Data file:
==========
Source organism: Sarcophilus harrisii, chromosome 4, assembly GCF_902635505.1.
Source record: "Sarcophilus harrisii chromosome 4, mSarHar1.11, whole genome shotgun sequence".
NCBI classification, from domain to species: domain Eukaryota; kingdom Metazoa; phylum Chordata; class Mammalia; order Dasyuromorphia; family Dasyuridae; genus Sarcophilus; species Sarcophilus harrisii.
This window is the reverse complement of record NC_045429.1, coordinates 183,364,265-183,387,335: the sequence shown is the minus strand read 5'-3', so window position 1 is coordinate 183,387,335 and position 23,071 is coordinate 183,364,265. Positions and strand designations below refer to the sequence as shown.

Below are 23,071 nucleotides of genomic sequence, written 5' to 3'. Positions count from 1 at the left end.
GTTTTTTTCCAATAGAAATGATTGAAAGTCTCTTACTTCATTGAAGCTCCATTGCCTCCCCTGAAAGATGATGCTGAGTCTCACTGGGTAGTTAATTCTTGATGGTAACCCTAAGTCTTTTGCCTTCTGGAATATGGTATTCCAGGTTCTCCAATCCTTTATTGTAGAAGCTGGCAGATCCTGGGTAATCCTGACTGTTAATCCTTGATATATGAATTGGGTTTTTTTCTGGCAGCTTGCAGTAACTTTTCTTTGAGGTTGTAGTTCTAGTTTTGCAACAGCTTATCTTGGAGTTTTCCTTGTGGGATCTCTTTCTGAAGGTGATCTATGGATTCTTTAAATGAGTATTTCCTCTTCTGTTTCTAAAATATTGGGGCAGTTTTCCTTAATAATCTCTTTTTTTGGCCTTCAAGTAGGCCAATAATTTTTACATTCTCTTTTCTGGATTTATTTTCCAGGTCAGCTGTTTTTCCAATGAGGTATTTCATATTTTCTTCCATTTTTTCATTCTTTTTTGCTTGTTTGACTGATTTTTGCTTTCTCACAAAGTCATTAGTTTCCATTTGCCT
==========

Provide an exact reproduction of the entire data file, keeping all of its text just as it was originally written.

Source organism: Sarcophilus harrisii, chromosome 4, assembly GCF_902635505.1.
Source record: "Sarcophilus harrisii chromosome 4, mSarHar1.11, whole genome shotgun sequence".
NCBI classification, from domain to species: domain Eukaryota; kingdom Metazoa; phylum Chordata; class Mammalia; order Dasyuromorphia; family Dasyuridae; genus Sarcophilus; species Sarcophilus harrisii.
This window is the reverse complement of record NC_045429.1, coordinates 183,364,265-183,387,335: the sequence shown is the minus strand read 5'-3', so window position 1 is coordinate 183,387,335 and position 23,071 is coordinate 183,364,265. Positions and strand designations below refer to the sequence as shown.

Below are 23,071 nucleotides of genomic sequence, written 5' to 3'. Positions count from 1 at the left end.
GTTTTTTTCCAATAGAAATGATTGAAAGTCTCTTACTTCATTGAAGCTCCATTGCCTCCCCTGAAAGATGATGCTGAGTCTCACTGGGTAGTTAATTCTTGATGGTAACCCTAAGTCTTTTGCCTTCTGGAATATGGTATTCCAGGTTCTCCAATCCTTTATTGTAGAAGCTGGCAGATCCTGGGTAATCCTGACTGTTAATCCTTGATATATGAATTGGGTTTTTTTCTGGCAGCTTGCAGTAACTTTTCTTTGAGGTTGTAGTTCTAGTTTTGCAACAGCTTATCTTGGAGTTTTCCTTGTGGGATCTCTTTCTGAAGGTGATCTATGGATTCTTTAAATGAGTATTTCCTCTTCTGTTTCTAAAATATTGGGGCAGTTTTCCTTAATAATCTCTTTTTTTGGCCTTCAAGTAGGCCAATAATTTTTACATTCTCTTTTCTGGATTTATTTTCCAGGTCAGCTGTTTTTCCAATGAGGTATTTCATATTTTCTTCCATTTTTTCATTCTTTTTTGCTTGTTTGACTGATTTTTGCTTTCTCACAAAGTCATTAGTTTCCATTTGCCT